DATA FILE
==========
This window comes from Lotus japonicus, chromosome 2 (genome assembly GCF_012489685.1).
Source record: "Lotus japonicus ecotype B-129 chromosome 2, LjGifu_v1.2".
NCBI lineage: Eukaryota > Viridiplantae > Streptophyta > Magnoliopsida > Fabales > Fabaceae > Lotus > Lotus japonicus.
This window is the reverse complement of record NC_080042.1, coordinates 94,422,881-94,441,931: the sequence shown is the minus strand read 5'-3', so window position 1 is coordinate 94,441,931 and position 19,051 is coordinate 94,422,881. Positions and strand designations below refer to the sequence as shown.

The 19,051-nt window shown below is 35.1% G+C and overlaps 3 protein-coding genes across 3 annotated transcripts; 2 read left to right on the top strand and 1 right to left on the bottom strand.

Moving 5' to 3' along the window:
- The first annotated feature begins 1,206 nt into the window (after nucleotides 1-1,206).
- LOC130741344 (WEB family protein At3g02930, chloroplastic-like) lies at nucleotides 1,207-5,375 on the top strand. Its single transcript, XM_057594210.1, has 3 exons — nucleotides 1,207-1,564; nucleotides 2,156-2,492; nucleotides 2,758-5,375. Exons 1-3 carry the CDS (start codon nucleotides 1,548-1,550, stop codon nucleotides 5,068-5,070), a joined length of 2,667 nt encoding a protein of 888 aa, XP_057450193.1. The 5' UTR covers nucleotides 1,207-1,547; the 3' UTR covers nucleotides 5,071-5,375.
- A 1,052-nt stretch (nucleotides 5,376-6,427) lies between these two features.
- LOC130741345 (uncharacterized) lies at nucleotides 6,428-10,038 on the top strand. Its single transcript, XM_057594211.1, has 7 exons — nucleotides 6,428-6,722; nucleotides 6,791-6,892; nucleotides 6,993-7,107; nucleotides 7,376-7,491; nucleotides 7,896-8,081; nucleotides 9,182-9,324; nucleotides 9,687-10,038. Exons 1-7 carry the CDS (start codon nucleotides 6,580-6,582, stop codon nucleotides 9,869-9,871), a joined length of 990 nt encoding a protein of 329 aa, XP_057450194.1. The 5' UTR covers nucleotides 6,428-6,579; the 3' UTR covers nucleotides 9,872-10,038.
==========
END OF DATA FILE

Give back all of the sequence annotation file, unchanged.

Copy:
This window comes from Lotus japonicus, chromosome 2 (genome assembly GCF_012489685.1).
Source record: "Lotus japonicus ecotype B-129 chromosome 2, LjGifu_v1.2".
NCBI lineage: Eukaryota > Viridiplantae > Streptophyta > Magnoliopsida > Fabales > Fabaceae > Lotus > Lotus japonicus.
This window is the reverse complement of record NC_080042.1, coordinates 94,422,881-94,441,931: the sequence shown is the minus strand read 5'-3', so window position 1 is coordinate 94,441,931 and position 19,051 is coordinate 94,422,881. Positions and strand designations below refer to the sequence as shown.

The 19,051-nt window shown below is 35.1% G+C and overlaps 3 protein-coding genes across 3 annotated transcripts; 2 read left to right on the top strand and 1 right to left on the bottom strand.

Moving 5' to 3' along the window:
- The first annotated feature begins 1,206 nt into the window (after nucleotides 1-1,206).
- LOC130741344 (WEB family protein At3g02930, chloroplastic-like) lies at nucleotides 1,207-5,375 on the top strand. Its single transcript, XM_057594210.1, has 3 exons — nucleotides 1,207-1,564; nucleotides 2,156-2,492; nucleotides 2,758-5,375. Exons 1-3 carry the CDS (start codon nucleotides 1,548-1,550, stop codon nucleotides 5,068-5,070), a joined length of 2,667 nt encoding a protein of 888 aa, XP_057450193.1. The 5' UTR covers nucleotides 1,207-1,547; the 3' UTR covers nucleotides 5,071-5,375.
- A 1,052-nt stretch (nucleotides 5,376-6,427) lies between these two features.
- LOC130741345 (uncharacterized) lies at nucleotides 6,428-10,038 on the top strand. Its single transcript, XM_057594211.1, has 7 exons — nucleotides 6,428-6,722; nucleotides 6,791-6,892; nucleotides 6,993-7,107; nucleotides 7,376-7,491; nucleotides 7,896-8,081; nucleotides 9,182-9,324; nucleotides 9,687-10,038. Exons 1-7 carry the CDS (start codon nucleotides 6,580-6,582, stop codon nucleotides 9,869-9,871), a joined length of 990 nt encoding a protein of 329 aa, XP_057450194.1. The 5' UTR covers nucleotides 6,428-6,579; the 3' UTR covers nucleotides 9,872-10,038.